The other two pigz were trolleyed across the yard in similar fashion. There were no escape attempts.

Next we got a cool wallow going for them. We ran the hoses down the hill and filled a low spot near the still terrified pigz with water. They instantly flopped over to it and dramatically threw themselves down into the mud. They they figured out that mud was fun to root around in. They were in hog heaven.

Mostly they laid in a heap in abject terror for most of the afternoon. One by one we brought the dogs down to check out the fresh meat. One by one the goats came down to scare themselves and register their formal complaints. Debbie nervously leaned against me and I comforted her by saying things like, "Tough too bads, Goat, get over it." She got mad and stomped away.

We gleefully watched the meat for a while - making sure they weren't dead. When they got a little more active we got them some food then they really thought they hit the jack pot. We didn't bother trying to overwhelm them by introducing their luxurious accomodations.... as expected they just found a spot in the yard, lined up like hot dogs in a package, and went to sleep. They were still there when I checked on them the next morning.

My Dog Horde. Well trained for pork battle.

Every time we go outside I say to the dogs, "Where's the pigz?" and they all thunder down the hill and look for the oinkers. Dog#1 is all business, Dog#2 noodles around, and Kai and Zander get that prey-look in their eyes. It's glorious. If the pigz ever get out The Dog Horde will be upon them in seconds. Kai and Zander are already "Guarding Momma" while we are near the pigz so I'm as safe as kittens.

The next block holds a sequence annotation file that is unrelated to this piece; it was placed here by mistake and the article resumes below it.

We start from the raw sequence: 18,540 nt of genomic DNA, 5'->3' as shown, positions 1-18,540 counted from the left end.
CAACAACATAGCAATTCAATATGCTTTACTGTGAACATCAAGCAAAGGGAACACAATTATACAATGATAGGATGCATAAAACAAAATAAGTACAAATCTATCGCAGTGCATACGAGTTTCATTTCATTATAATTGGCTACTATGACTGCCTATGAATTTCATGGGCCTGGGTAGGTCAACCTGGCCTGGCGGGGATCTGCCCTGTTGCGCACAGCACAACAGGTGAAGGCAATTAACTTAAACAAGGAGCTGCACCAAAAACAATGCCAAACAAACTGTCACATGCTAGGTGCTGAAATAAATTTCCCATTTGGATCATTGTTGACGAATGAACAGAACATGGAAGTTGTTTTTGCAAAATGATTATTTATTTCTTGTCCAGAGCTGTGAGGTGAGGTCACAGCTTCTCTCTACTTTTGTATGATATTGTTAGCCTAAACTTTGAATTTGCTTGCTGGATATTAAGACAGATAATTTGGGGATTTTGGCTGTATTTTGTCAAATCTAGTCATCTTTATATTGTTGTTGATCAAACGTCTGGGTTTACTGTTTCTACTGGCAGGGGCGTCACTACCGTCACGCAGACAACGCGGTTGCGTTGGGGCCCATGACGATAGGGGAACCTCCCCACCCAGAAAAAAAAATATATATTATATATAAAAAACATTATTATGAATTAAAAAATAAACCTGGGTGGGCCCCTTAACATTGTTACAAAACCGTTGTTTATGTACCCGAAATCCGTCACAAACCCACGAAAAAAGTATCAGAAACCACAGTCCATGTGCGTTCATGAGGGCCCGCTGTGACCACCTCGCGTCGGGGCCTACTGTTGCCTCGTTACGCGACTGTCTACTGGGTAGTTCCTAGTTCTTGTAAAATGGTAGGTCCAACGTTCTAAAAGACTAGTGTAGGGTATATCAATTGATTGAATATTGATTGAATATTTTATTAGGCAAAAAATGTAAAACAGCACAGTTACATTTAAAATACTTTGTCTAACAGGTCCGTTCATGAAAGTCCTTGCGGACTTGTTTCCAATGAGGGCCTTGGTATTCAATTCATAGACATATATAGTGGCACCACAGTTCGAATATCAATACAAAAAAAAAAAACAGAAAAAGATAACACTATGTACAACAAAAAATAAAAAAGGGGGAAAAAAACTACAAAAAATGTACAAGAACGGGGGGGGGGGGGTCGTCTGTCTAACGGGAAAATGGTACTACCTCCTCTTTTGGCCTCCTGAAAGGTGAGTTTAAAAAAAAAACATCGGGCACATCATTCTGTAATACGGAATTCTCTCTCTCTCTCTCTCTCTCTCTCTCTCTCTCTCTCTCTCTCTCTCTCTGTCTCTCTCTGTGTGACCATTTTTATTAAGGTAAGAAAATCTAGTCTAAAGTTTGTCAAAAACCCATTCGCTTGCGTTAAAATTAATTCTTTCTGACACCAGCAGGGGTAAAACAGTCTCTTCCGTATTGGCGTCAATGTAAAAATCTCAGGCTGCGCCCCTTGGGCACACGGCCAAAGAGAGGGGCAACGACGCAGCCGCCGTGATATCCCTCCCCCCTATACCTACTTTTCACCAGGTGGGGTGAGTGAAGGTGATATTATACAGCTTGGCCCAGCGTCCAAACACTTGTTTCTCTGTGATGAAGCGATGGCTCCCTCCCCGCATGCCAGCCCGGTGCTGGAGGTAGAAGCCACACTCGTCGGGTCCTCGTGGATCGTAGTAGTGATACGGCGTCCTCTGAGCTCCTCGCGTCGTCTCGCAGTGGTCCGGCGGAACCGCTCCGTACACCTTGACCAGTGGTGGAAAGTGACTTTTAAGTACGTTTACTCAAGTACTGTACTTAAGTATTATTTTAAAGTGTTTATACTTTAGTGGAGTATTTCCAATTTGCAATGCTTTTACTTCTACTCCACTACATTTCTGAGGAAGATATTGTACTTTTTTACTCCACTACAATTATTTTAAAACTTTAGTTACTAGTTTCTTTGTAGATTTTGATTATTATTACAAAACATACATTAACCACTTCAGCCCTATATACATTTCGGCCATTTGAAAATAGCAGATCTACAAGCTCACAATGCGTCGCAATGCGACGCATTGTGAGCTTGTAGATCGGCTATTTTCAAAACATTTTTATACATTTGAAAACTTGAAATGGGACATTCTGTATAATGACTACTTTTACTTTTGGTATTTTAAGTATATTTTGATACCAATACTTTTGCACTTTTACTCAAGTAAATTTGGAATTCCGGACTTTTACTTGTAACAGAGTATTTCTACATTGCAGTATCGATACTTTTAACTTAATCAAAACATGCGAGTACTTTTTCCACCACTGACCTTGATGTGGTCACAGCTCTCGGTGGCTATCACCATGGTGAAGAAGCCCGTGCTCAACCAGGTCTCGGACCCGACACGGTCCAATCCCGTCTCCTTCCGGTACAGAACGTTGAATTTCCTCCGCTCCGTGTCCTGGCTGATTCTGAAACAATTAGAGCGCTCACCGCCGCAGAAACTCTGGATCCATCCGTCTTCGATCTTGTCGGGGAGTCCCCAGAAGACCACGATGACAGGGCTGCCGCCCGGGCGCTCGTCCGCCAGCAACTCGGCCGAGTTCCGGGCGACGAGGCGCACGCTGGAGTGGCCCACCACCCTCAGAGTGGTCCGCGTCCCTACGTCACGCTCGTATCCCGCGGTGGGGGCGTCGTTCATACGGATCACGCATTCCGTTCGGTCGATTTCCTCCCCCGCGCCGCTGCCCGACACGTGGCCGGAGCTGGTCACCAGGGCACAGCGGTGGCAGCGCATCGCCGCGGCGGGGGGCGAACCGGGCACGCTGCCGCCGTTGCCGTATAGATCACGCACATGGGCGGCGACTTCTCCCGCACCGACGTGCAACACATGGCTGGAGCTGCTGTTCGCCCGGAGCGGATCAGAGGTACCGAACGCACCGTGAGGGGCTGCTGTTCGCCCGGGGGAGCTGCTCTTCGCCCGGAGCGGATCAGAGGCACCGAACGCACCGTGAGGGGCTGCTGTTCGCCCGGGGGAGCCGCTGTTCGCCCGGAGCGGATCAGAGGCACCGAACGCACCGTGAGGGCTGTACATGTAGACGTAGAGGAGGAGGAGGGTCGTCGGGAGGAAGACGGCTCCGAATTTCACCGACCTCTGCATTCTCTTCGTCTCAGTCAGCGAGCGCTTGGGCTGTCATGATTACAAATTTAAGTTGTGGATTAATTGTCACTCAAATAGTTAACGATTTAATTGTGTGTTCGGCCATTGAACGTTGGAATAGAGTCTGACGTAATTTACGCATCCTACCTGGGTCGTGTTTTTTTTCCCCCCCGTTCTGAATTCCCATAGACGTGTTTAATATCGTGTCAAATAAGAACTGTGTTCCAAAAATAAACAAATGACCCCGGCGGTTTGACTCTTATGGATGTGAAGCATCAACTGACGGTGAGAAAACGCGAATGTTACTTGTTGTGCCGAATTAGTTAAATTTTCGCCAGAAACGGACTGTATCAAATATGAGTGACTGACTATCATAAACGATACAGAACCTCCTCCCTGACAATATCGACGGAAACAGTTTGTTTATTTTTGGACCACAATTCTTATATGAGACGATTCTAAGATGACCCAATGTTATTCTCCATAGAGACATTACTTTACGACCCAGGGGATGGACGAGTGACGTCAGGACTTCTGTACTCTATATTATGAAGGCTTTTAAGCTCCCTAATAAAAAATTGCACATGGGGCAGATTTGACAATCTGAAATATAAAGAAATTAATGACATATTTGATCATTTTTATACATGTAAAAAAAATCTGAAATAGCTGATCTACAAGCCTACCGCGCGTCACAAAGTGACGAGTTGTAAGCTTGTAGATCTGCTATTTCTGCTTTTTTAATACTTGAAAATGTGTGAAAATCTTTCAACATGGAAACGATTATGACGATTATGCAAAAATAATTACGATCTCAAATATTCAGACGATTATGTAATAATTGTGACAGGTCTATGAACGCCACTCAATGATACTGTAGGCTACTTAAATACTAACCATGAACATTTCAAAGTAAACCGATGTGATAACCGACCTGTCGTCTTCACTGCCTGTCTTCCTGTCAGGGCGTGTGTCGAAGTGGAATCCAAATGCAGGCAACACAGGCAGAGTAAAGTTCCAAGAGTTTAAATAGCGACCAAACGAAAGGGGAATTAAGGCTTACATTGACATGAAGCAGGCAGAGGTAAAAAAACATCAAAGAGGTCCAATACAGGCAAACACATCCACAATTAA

So now our Pig Installation is 100% complete and all we need to do is stand around, feed them out on the cheap, and dream of bacon.

Click here for a list of all of my posts on How to Raise Backyard Pigz for Meat instructions. This page shows everything from what to feed them pigz to how to part up a side of pork to feed yourself and everything in between.

We'll have more as we go along but now I need to get outside. As soon as we walk out I'll ask the dogs, "Where's the pigz?"

Happy Friday everyone! Do you have you pigz installed?


6 comments:

langela said...

"Ham in a can, hot pork, bacon express", too funny! I've never considered raising feeder pigs, but the visuals of all that pork-related food is tantalizing. Hmmm.

New follower!

Lynda D said...

Great narration and entertaining. You have certainly got well trained dogs. Pigs are my favourite animal and we often had a litter in our laundry being hand reared when mum didnt make it or was aggressive towards them. Great Post.

Heavens Door Acres said...

Fantastic! Sounds like everything went as smooth as peanut butter. YAY for easy pig installation! Now just watch that bacon fill in.. and dream of meaty heaven! Congrats! No pigs on the ground here yet... hoping our little bacon seeds are growing in the womb. Should know in a few more weeks....but she is looking a little "porky" :)

Nancy po said...

I hope they recovered from the trip and enjoyed the mud spa!

Ohiofarmgirl said...

Thanks langela! and thanks for coming by :-)

Hi Lynda - piglets in the laundry is a very funny thing to think about. thanks for sharing that memory!

hey HDA, i'm really interested to see how your piglet operation goes.

hi Nancy and great to see you - they loved the mud spa!

Vera said...

A very entertaining read, and I am glad the pigs are settling in. We are still waiting of our sow to be in pig. It has taken an age for the boar to get her with pig, but hopefully soon.....